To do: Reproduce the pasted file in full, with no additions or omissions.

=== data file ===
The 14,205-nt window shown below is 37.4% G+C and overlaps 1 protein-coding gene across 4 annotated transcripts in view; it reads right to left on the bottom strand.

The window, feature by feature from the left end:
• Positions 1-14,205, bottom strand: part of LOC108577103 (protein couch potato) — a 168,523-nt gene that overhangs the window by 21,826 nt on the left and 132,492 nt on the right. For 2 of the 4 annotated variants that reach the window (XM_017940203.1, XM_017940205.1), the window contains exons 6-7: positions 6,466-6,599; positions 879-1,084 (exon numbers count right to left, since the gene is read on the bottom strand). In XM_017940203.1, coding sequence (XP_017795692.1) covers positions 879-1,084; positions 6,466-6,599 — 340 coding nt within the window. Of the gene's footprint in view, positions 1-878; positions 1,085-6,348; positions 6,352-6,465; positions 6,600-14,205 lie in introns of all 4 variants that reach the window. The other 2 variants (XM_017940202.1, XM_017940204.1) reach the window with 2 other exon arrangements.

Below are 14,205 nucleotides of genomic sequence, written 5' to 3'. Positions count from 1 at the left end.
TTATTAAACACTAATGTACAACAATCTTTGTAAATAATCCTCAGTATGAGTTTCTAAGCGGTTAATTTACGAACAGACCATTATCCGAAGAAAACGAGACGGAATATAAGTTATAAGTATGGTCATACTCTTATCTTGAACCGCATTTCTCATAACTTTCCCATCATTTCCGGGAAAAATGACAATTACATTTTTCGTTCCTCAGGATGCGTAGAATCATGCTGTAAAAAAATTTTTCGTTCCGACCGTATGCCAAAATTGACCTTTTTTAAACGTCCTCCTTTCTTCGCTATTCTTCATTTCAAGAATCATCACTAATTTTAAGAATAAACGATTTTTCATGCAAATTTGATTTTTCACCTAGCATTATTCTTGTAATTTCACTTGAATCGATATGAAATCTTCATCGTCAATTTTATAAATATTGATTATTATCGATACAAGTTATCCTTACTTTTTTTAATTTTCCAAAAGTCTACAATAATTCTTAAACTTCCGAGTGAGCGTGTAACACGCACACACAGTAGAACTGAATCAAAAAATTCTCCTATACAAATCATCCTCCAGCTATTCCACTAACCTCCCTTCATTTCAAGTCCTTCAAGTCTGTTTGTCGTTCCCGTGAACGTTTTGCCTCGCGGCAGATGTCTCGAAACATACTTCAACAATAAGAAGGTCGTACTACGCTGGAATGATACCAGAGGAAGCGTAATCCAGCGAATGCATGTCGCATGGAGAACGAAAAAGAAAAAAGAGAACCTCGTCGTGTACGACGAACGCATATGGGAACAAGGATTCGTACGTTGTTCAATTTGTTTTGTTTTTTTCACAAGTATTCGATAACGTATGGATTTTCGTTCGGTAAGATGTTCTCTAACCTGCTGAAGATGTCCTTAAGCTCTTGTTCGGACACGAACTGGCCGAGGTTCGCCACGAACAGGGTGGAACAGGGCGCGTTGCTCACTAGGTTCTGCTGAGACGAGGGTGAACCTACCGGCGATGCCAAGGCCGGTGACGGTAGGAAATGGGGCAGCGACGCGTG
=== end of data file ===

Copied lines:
The 14,205-nt window shown below is 37.4% G+C and overlaps 1 protein-coding gene across 4 annotated transcripts in view; it reads right to left on the bottom strand.

The window, feature by feature from the left end:
• Positions 1-14,205, bottom strand: part of LOC108577103 (protein couch potato) — a 168,523-nt gene that overhangs the window by 21,826 nt on the left and 132,492 nt on the right. For 2 of the 4 annotated variants that reach the window (XM_017940203.1, XM_017940205.1), the window contains exons 6-7: positions 6,466-6,599; positions 879-1,084 (exon numbers count right to left, since the gene is read on the bottom strand). In XM_017940203.1, coding sequence (XP_017795692.1) covers positions 879-1,084; positions 6,466-6,599 — 340 coding nt within the window. Of the gene's footprint in view, positions 1-878; positions 1,085-6,348; positions 6,352-6,465; positions 6,600-14,205 lie in introns of all 4 variants that reach the window. The other 2 variants (XM_017940202.1, XM_017940204.1) reach the window with 2 other exon arrangements.

Below are 14,205 nucleotides of genomic sequence, written 5' to 3'. Positions count from 1 at the left end.
TTATTAAACACTAATGTACAACAATCTTTGTAAATAATCCTCAGTATGAGTTTCTAAGCGGTTAATTTACGAACAGACCATTATCCGAAGAAAACGAGACGGAATATAAGTTATAAGTATGGTCATACTCTTATCTTGAACCGCATTTCTCATAACTTTCCCATCATTTCCGGGAAAAATGACAATTACATTTTTCGTTCCTCAGGATGCGTAGAATCATGCTGTAAAAAAATTTTTCGTTCCGACCGTATGCCAAAATTGACCTTTTTTAAACGTCCTCCTTTCTTCGCTATTCTTCATTTCAAGAATCATCACTAATTTTAAGAATAAACGATTTTTCATGCAAATTTGATTTTTCACCTAGCATTATTCTTGTAATTTCACTTGAATCGATATGAAATCTTCATCGTCAATTTTATAAATATTGATTATTATCGATACAAGTTATCCTTACTTTTTTTAATTTTCCAAAAGTCTACAATAATTCTTAAACTTCCGAGTGAGCGTGTAACACGCACACACAGTAGAACTGAATCAAAAAATTCTCCTATACAAATCATCCTCCAGCTATTCCACTAACCTCCCTTCATTTCAAGTCCTTCAAGTCTGTTTGTCGTTCCCGTGAACGTTTTGCCTCGCGGCAGATGTCTCGAAACATACTTCAACAATAAGAAGGTCGTACTACGCTGGAATGATACCAGAGGAAGCGTAATCCAGCGAATGCATGTCGCATGGAGAACGAAAAAGAAAAAAGAGAACCTCGTCGTGTACGACGAACGCATATGGGAACAAGGATTCGTACGTTGTTCAATTTGTTTTGTTTTTTTCACAAGTATTCGATAACGTATGGATTTTCGTTCGGTAAGATGTTCTCTAACCTGCTGAAGATGTCCTTAAGCTCTTGTTCGGACACGAACTGGCCGAGGTTCGCCACGAACAGGGTGGAACAGGGCGCGTTGCTCACTAGGTTCTGCTGAGACGAGGGTGAACCTACCGGCGATGCCAAGGCCGGTGACGGTAGGAAATGGGGCAGCGACGCGTG